Even the simple things like the seatpost quick release feel special and work better than any Ringle or Shimano lever you've ever had the pleasure to struggle with.

One of the more common complaints about chainstay mounted roller cam brakes is that they are a mud magnet. Now, I don't really have to deal with mud much, but there are a few stream crossings and sand and gravel are commonplace on the trails I frequent. So, there is definitely ample opportunity to get some dirt and grime into the mechanism, however Charlie's simple mud guard helps minimize the impact of all that contamination onto the cam and the brakes never feel crunchy (unlike my previous Ham).

All in all this has quickly become my go to bike. Thus far there hasn't been a trail that I've thrown at it that really challenged the bike. I really feel a strong sense of satisfaction while out riding and can comfortably settle into a grove where many of the tasks that go into negotiating sections come naturally and without any significant effort, handling becomes effortless and allows me to focus on what is coming up and what I need to be doing. Really the bike becomes and extension of the rider and empowers you to do the best you can armed with the knowledge that the bike won't do anything stupid to jeopardize the process. Now I just have to get confident that I won't do something stupid to screw up the bike, that fear is more poignant on this bike than nearly every other bike in my fleet, maybe excluding the Storm Adroit which I never really ride. So, if nothing else it keeps me in check and ensures that both bike and rider live on to ride another day.

Sunday, October 9, 2016

1990 Bradbury Manitou

The original Manitous made by Doug Bradbury are considered by many to be some of the rarest and most desirable bikes. Among those 300 or so unique bikes he built there are a few standouts, and this little blue bike is one of them. From a production standpoint this bike represents a nearly final evolution of the original generation of his hardtail frames, before moving to Easton and the final run of 1 1/4" frames. This particular frame was one of a batch of 6-10 bikes (most of them built for a Japanese importer) that Doug had painted in a light metallic blue color which makes for a very unique looking bike among the sea of bare Aluminum Manitous out there.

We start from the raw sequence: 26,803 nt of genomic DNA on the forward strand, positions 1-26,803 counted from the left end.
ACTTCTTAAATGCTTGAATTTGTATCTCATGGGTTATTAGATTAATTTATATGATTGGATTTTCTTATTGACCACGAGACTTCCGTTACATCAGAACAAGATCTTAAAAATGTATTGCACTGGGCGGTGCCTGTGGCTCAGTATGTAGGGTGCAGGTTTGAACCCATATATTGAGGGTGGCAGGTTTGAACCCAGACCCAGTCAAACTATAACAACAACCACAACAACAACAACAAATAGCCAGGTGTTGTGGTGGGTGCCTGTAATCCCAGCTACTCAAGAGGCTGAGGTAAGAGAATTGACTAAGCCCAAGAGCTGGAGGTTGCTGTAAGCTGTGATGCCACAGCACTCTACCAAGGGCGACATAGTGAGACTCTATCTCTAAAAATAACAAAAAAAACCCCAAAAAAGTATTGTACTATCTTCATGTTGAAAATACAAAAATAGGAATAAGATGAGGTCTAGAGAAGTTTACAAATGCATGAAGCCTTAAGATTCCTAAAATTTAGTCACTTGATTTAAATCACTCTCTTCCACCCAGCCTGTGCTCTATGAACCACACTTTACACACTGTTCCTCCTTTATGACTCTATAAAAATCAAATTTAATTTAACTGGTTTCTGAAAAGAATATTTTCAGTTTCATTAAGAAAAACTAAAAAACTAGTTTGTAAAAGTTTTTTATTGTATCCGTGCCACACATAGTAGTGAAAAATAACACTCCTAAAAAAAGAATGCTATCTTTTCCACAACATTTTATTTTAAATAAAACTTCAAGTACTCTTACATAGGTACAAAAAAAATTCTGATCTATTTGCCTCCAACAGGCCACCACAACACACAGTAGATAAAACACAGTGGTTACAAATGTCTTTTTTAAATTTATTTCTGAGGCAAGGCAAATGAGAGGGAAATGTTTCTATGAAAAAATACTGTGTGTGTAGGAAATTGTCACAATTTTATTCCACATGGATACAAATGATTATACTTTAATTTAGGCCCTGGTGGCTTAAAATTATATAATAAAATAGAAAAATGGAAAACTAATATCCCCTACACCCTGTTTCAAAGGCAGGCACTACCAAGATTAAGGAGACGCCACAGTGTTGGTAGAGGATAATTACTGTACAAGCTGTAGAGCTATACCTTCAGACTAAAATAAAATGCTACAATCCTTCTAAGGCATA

The build is virtually exactly as Doug specified in the 1990 catalog. It includes all of the custom made parts that made these bikes special as well as top of the line components from the boutique manufacturers of the day such as Grafton and Cook Bros Racing. The custom made parts include, a matching rigid fork, 115/145 front and rear hubs (the rear being a unique prototype cassette body equipped hub), custom 1" stem machined from Aluminum billet, a modified front derailleur clamp and a 145mm Cook Bros bottom bracket. Brakes are Grafton Speed Controllers, seatpost is courtesy of IRD, cranks are Cook Bros CBR and the drivetrain is 7-spd Shimano XT.

Doug's custom stem is one of the more unique stems made during the hay day of boutique mountain bike manufacturers.

Modified cable stops

The customary top tube and headtube gussets give these Manitous a beefy and industrial look and contribute to a stiff and planted feel on the trial.